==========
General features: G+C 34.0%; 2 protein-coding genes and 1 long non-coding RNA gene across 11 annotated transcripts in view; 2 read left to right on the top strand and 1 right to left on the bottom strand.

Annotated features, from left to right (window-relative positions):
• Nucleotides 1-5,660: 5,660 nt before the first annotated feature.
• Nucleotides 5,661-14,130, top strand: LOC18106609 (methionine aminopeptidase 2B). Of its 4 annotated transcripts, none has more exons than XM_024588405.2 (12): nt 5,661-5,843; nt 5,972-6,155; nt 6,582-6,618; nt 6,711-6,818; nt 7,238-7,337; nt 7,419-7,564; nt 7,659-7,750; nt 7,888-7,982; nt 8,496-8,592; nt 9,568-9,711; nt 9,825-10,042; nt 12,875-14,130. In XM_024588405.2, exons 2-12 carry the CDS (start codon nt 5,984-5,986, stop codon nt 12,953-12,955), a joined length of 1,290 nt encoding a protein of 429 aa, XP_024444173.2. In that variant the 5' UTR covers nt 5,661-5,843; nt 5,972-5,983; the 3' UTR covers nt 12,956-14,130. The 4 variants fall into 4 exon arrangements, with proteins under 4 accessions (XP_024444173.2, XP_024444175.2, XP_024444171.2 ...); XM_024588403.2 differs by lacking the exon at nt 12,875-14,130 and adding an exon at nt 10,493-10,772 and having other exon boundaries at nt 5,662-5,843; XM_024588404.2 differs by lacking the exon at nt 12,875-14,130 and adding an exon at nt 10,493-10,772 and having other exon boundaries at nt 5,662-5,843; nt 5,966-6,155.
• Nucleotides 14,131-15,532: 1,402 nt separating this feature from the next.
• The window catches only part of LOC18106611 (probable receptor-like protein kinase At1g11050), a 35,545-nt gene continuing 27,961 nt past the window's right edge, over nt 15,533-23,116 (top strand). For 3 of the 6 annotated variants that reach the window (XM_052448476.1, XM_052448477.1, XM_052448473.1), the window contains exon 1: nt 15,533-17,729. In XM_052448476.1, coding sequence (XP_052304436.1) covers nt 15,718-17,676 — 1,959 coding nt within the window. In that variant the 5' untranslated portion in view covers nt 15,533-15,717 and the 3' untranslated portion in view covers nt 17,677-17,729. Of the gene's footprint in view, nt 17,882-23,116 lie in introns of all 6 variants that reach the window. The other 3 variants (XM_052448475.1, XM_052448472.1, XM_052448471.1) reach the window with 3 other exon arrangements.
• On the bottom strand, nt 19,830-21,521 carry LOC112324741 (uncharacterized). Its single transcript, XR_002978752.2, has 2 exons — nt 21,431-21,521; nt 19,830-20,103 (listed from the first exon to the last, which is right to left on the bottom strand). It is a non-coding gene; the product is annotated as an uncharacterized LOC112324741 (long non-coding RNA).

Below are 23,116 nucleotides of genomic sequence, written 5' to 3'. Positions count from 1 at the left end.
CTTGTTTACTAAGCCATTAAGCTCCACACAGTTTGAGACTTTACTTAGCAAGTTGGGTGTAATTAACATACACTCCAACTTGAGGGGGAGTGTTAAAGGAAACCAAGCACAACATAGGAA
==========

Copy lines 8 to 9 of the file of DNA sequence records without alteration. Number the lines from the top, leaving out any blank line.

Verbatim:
Below are 23,116 nucleotides of genomic sequence, written 5' to 3'. Positions count from 1 at the left end.
CTTGTTTACTAAGCCATTAAGCTCCACACAGTTTGAGACTTTACTTAGCAAGTTGGGTGTAATTAACATACACTCCAACTTGAGGGGGAGTGTTAAAGGAAACCAAGCACAACATAGGAA